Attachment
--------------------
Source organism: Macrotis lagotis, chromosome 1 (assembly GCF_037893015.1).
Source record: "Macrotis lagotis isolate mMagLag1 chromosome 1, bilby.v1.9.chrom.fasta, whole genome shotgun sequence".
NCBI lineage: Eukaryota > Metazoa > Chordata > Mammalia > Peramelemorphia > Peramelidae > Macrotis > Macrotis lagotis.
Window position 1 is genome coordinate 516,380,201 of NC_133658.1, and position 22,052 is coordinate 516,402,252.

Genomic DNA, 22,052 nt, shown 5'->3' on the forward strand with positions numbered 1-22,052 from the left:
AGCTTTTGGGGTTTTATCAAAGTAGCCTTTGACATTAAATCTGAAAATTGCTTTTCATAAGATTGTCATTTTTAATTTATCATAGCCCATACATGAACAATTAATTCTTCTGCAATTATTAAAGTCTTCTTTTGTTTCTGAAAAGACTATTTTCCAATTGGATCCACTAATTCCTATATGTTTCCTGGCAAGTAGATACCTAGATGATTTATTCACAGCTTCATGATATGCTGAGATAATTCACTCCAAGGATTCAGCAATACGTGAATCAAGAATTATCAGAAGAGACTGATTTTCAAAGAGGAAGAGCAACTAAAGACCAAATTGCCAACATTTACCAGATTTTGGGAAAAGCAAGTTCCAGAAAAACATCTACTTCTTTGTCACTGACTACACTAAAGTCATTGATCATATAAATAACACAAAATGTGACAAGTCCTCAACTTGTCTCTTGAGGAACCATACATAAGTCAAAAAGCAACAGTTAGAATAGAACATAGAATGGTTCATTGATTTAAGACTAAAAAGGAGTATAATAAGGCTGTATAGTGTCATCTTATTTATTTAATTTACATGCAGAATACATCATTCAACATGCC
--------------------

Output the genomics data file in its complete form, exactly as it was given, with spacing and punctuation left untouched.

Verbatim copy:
Source organism: Macrotis lagotis, chromosome 1 (assembly GCF_037893015.1).
Source record: "Macrotis lagotis isolate mMagLag1 chromosome 1, bilby.v1.9.chrom.fasta, whole genome shotgun sequence".
NCBI lineage: Eukaryota > Metazoa > Chordata > Mammalia > Peramelemorphia > Peramelidae > Macrotis > Macrotis lagotis.
Window position 1 is genome coordinate 516,380,201 of NC_133658.1, and position 22,052 is coordinate 516,402,252.

Genomic DNA, 22,052 nt, shown 5'->3' on the forward strand with positions numbered 1-22,052 from the left:
AGCTTTTGGGGTTTTATCAAAGTAGCCTTTGACATTAAATCTGAAAATTGCTTTTCATAAGATTGTCATTTTTAATTTATCATAGCCCATACATGAACAATTAATTCTTCTGCAATTATTAAAGTCTTCTTTTGTTTCTGAAAAGACTATTTTCCAATTGGATCCACTAATTCCTATATGTTTCCTGGCAAGTAGATACCTAGATGATTTATTCACAGCTTCATGATATGCTGAGATAATTCACTCCAAGGATTCAGCAATACGTGAATCAAGAATTATCAGAAGAGACTGATTTTCAAAGAGGAAGAGCAACTAAAGACCAAATTGCCAACATTTACCAGATTTTGGGAAAAGCAAGTTCCAGAAAAACATCTACTTCTTTGTCACTGACTACACTAAAGTCATTGATCATATAAATAACACAAAATGTGACAAGTCCTCAACTTGTCTCTTGAGGAACCATACATAAGTCAAAAAGCAACAGTTAGAATAGAACATAGAATGGTTCATTGATTTAAGACTAAAAAGGAGTATAATAAGGCTGTATAGTGTCATCTTATTTATTTAATTTACATGCAGAATACATCATTCAACATGCC